Nov 13, 2007

India, The Final (Soccer) Frontier

If you thought U.S. soccer was bad, you may not necessarily be wrong, but there is a place with even more squandered soccer resources--1.3 billion of them, to be exact. Check out India's soccer accomplishments (or severe lack thereof) since independence in 1947: In 1956, an Indian scored the first hat trick in Olympic soccer. And that's it--we're done already.

The world's largest democracy is currently placed 145th in FIFA's world rankings. It has never produced a player capable of earning his keep with a European pro team and only once qualified for a world cup (in 1950, though it did not attend due to lack of funding. Wait a tick. Did teams even need to qualify then?). In India, cricket and field hockey rule the roost, much like baseball, basketball and (American) football did--and to large extent still do--in the U.S.

My friends at Breaking News Online recently alerted me to a feature they did on Indian soccer, which is where I got the background for this post. I recommend checking it out. It goes to show that the U.S. is no longer the final frontier in world soccer. Neither are countries like Australia and China, both of which have qualified for recent world cups. Even Canada, for so long a soccer wasteland, has begun making strides (meaning they have learned that you don't play the game with hockey sticks. But Canada's population is a tiny fraction of India's). Which begs the question: is there any hope for India? Or is it permanently relegated to the nether regions of soccer's universe?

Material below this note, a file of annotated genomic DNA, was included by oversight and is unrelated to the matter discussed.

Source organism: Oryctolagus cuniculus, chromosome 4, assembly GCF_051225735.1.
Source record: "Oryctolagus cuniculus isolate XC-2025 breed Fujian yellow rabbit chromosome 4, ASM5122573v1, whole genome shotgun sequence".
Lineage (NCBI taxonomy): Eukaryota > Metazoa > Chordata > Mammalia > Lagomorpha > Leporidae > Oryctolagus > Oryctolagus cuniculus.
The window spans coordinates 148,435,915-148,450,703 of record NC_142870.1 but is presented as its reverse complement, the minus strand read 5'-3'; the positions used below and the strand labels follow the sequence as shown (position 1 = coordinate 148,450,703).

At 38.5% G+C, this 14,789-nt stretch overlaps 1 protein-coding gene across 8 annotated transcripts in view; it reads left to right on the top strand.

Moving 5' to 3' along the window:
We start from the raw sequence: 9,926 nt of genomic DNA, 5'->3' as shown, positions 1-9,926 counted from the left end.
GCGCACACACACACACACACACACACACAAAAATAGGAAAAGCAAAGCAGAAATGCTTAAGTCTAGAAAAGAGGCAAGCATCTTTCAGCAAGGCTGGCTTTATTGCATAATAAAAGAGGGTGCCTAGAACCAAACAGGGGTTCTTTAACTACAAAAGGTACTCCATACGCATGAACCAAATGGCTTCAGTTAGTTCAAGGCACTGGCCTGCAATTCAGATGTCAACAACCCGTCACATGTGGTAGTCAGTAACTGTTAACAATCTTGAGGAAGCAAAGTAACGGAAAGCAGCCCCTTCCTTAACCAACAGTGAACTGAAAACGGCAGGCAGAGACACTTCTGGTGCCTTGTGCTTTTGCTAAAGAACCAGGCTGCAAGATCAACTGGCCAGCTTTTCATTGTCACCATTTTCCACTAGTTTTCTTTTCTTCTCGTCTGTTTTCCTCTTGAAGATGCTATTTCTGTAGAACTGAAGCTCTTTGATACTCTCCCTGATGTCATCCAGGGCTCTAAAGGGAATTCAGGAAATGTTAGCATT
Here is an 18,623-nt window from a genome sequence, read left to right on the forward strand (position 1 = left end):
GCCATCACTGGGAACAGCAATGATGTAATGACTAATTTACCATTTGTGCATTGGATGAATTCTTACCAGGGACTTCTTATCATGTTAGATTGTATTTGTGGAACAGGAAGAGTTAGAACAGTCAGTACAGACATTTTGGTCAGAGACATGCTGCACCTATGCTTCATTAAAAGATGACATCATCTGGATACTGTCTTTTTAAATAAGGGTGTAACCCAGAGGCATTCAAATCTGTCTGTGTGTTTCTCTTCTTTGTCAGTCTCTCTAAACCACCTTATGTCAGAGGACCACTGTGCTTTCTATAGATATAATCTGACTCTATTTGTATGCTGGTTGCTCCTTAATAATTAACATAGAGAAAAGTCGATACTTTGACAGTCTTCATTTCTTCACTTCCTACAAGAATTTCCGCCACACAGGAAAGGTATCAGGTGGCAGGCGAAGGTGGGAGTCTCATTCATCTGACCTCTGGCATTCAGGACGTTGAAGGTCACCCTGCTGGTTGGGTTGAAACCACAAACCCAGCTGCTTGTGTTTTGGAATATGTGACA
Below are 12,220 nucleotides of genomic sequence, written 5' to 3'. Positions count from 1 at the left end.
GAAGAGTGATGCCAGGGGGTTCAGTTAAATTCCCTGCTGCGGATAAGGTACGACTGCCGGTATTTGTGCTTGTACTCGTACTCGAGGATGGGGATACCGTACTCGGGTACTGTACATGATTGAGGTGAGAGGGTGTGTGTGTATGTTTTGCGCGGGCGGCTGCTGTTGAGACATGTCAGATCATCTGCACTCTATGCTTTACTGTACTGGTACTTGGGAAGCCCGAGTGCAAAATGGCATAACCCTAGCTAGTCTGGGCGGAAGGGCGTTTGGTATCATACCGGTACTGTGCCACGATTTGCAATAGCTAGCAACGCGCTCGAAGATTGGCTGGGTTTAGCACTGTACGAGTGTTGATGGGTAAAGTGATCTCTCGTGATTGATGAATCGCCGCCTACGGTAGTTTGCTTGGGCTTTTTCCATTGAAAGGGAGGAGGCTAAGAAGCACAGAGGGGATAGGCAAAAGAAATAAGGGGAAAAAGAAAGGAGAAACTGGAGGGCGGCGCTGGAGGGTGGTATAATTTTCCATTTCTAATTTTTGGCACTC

1. Very interesting article.

    India must have a gigantic talent pool but developing it is a different cat altogether. To achieve this India is better off getting Dutch, French, German, Italian, Portuguese or Spanish coaches in there than England - a natural country to turn to. England simply does not pay close enough attention to tactics and training like the aforementioned countries.

    As for Canada, there is a huge talent base here but the system is in disarray. Just google 'Canadian Soccer Association' and you'll see what I mean.

  2. I think that they are going to be like us in the fact that they are going to improve, but they are never going to be on par with Europe unless soccer there catches fire.